Prospective members discuss

March 28, 2009

On the members area of this blog, a discussion has begun. About ontologies and their role.

The problem with ontologies is that they have to be formal and correct. As one of Gödel’s theorems says, a logical system cannot be complete and, at the same time, correct. There is a similarity with ontologies, here.

One cannot use them to establish ‘observational’ relationships – such as for instance the relationships between genes that always appear to be up-regulated together in high-throughput experiments, or between concepts co-occurring in the same sentence in text. Let alone hypothetical, inferred, relationships, based on overlapping ‘concept-clouds’.

What the Alliance is about is to try and achieve a uniform data structure that makes it possible to establish, with different levels of certainty, relationships between concepts in a given domain (we start with biomedical). The idea of a single, overarching, monolithic ontology doesn’t fit this model. Instead, several ontologies must co-exist, and yes, if combined, they can yield contradictions.

The triple store that at least some Alliance members have in mind allows several ontologies at the same time, without them necessarily having to be consistent with one another. The resulting fuzzines does, of course, mean that there may be domains in the triple store that are less suitable for ontological inferences and even contain contradictions. But even then, they are of value in gaining insight in which elements of (biological) models are based on observations, where the theory is not yet ‘crystallized’.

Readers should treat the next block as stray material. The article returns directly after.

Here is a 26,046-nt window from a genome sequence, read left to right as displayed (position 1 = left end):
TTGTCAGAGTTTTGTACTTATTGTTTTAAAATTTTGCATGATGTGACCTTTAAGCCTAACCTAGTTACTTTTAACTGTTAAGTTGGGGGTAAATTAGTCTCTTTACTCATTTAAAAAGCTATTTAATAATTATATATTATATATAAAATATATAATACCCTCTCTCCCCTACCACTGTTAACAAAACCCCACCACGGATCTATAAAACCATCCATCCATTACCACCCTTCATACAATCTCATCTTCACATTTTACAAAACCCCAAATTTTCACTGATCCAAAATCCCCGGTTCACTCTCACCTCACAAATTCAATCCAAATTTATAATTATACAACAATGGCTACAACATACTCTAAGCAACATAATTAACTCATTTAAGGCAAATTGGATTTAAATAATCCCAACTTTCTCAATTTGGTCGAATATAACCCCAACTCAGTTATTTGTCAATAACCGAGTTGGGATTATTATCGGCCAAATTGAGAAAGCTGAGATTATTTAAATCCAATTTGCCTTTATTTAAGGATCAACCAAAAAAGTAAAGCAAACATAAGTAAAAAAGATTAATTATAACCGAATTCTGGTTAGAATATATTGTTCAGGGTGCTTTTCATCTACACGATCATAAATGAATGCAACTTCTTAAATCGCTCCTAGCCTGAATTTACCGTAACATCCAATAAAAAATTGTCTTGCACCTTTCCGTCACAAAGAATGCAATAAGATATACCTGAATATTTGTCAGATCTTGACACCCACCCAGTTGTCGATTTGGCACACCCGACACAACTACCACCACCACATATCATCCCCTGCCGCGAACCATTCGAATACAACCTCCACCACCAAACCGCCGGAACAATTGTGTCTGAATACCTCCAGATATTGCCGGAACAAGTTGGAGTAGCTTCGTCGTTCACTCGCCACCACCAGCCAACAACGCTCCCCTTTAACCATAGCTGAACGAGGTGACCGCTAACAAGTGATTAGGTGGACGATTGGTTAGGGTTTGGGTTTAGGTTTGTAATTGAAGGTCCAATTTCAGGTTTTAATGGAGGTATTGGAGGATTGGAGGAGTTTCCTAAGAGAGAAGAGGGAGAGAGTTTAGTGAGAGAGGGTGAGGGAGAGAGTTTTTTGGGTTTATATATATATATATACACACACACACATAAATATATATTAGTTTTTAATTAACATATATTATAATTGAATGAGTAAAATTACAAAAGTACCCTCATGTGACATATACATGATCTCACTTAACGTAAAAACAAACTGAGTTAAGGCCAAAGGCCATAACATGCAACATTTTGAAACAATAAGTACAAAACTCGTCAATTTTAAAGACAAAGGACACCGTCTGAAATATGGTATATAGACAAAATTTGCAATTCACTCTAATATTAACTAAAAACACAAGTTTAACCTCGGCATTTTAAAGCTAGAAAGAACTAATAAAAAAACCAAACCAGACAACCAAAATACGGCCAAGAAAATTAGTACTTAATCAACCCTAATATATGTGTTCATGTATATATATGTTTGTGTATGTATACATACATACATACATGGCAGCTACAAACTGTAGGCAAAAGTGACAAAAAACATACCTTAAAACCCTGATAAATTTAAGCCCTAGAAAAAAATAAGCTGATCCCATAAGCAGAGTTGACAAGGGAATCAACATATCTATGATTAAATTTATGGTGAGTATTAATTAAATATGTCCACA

The difference with Cyc is that we integrate knowledge other than formal, ontological knowledge as well: observational and inferred, hypothesized knowledge. And this knowledge can be highly significant for decisions as to whether to accept or reject hypotheses, or in the process of improving the hypotheses for new experiments. Cyc is of course a great resource to use, in addition to all the ontologies constructed by NCBO and others.

Jan Velterop and Erik van Mulligen


Too much knowledge?

March 24, 2009

Inside Higher Ed published (March 23, 2009) a viewpoint by historian Ken Coates (University of Waterloo), describing the problems of keeping up with the scientific literature and information stream in general. The piece is not even called ‘Information Overload’, but ‘Knowledge Overload’. This is a view one encounters often. But ‘knowledge overload’ is a bit of a difficult notion for me. Though I do see the problem of being able to deal with all the information and knowledge that comes at us.

Instead of seeing the increasing amounts of knowledge available as a problem, we should start seeing it as a serious opportunity. But of course the tools to be able to navigate the ocean of knowledge need to be built. That’s one of the tasks we hope the Concept Web Alliance and its members can take on.

Jan Velterop

Invitation to members

March 16, 2009

Prospective members of the Concept Web Alliance are invited to click the ‘Members’ tab on this blog and comment and discuss the document displayed there. Many thanks.

Jan Velterop

Allowing knowledge to mushroom

March 14, 2009

I watched Tim Berners-Lee’s TED talk today, in which he calls for “Raw Data Now”. He also appeals for those data to be connected. That pretty much sums up the mission of the Concept Web Alliance, in my view. Connecting data. And not just data with data, actually, but also data with documents, data with people, people with documents, et cetera. We can treat documents, data, people, just about anything, as concepts, and then describe their connections in the form of triples. Creating a multi-dimensional web of knowledge. Or perhaps – since the picture we have of a web is often just two-dimensional – a ‘mycelium’ of knowledge (I’m taking some liberties here with Tim’s roots and flowers analogy).